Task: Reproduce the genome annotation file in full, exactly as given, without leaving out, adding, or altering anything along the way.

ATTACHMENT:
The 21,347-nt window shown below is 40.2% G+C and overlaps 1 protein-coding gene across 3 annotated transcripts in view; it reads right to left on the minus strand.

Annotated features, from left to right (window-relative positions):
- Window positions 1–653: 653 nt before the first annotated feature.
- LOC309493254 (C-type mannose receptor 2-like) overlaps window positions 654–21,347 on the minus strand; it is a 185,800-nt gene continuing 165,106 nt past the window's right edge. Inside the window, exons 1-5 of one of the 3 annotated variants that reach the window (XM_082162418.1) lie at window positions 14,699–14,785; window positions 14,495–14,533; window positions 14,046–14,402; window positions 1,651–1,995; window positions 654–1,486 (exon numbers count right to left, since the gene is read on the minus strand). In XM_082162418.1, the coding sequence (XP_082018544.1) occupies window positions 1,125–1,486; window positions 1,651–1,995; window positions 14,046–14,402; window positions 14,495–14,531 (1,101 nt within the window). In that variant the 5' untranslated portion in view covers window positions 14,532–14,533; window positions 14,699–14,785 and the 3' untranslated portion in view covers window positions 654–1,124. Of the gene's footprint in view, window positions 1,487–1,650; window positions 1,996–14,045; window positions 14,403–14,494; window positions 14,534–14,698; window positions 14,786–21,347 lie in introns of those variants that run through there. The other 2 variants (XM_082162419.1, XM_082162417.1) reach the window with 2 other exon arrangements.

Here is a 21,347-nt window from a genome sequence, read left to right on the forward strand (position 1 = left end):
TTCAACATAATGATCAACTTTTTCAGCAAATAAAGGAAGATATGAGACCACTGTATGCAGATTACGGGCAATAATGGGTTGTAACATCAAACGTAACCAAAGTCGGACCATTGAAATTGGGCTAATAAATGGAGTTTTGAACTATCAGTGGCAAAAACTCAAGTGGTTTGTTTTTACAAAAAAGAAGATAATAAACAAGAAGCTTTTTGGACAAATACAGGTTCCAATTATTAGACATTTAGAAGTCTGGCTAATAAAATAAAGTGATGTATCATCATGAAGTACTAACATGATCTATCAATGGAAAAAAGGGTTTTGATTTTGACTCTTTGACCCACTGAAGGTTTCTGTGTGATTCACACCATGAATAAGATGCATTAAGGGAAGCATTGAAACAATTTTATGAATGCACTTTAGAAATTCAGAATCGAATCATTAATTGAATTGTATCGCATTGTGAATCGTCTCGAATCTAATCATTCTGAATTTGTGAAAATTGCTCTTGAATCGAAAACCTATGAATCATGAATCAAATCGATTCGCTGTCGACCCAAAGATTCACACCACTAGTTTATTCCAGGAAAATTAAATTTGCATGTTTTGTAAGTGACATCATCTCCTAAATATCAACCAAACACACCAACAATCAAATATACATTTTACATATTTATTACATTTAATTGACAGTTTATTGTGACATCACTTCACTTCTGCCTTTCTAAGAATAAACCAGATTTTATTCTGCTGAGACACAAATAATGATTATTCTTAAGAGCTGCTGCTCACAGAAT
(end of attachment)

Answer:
The 21,347-nt window shown below is 40.2% G+C and overlaps 1 protein-coding gene across 3 annotated transcripts in view; it reads right to left on the minus strand.

Annotated features, from left to right (window-relative positions):
- Window positions 1–653: 653 nt before the first annotated feature.
- LOC309493254 (C-type mannose receptor 2-like) overlaps window positions 654–21,347 on the minus strand; it is a 185,800-nt gene continuing 165,106 nt past the window's right edge. Inside the window, exons 1-5 of one of the 3 annotated variants that reach the window (XM_082162418.1) lie at window positions 14,699–14,785; window positions 14,495–14,533; window positions 14,046–14,402; window positions 1,651–1,995; window positions 654–1,486 (exon numbers count right to left, since the gene is read on the minus strand). In XM_082162418.1, the coding sequence (XP_082018544.1) occupies window positions 1,125–1,486; window positions 1,651–1,995; window positions 14,046–14,402; window positions 14,495–14,531 (1,101 nt within the window). In that variant the 5' untranslated portion in view covers window positions 14,532–14,533; window positions 14,699–14,785 and the 3' untranslated portion in view covers window positions 654–1,124. Of the gene's footprint in view, window positions 1,487–1,650; window positions 1,996–14,045; window positions 14,403–14,494; window positions 14,534–14,698; window positions 14,786–21,347 lie in introns of those variants that run through there. The other 2 variants (XM_082162419.1, XM_082162417.1) reach the window with 2 other exon arrangements.

Here is a 21,347-nt window from a genome sequence, read left to right on the forward strand (position 1 = left end):
TTCAACATAATGATCAACTTTTTCAGCAAATAAAGGAAGATATGAGACCACTGTATGCAGATTACGGGCAATAATGGGTTGTAACATCAAACGTAACCAAAGTCGGACCATTGAAATTGGGCTAATAAATGGAGTTTTGAACTATCAGTGGCAAAAACTCAAGTGGTTTGTTTTTACAAAAAAGAAGATAATAAACAAGAAGCTTTTTGGACAAATACAGGTTCCAATTATTAGACATTTAGAAGTCTGGCTAATAAAATAAAGTGATGTATCATCATGAAGTACTAACATGATCTATCAATGGAAAAAAGGGTTTTGATTTTGACTCTTTGACCCACTGAAGGTTTCTGTGTGATTCACACCATGAATAAGATGCATTAAGGGAAGCATTGAAACAATTTTATGAATGCACTTTAGAAATTCAGAATCGAATCATTAATTGAATTGTATCGCATTGTGAATCGTCTCGAATCTAATCATTCTGAATTTGTGAAAATTGCTCTTGAATCGAAAACCTATGAATCATGAATCAAATCGATTCGCTGTCGACCCAAAGATTCACACCACTAGTTTATTCCAGGAAAATTAAATTTGCATGTTTTGTAAGTGACATCATCTCCTAAATATCAACCAAACACACCAACAATCAAATATACATTTTACATATTTATTACATTTAATTGACAGTTTATTGTGACATCACTTCACTTCTGCCTTTCTAAGAATAAACCAGATTTTATTCTGCTGAGACACAAATAATGATTATTCTTAAGAGCTGCTGCTCACAGAAT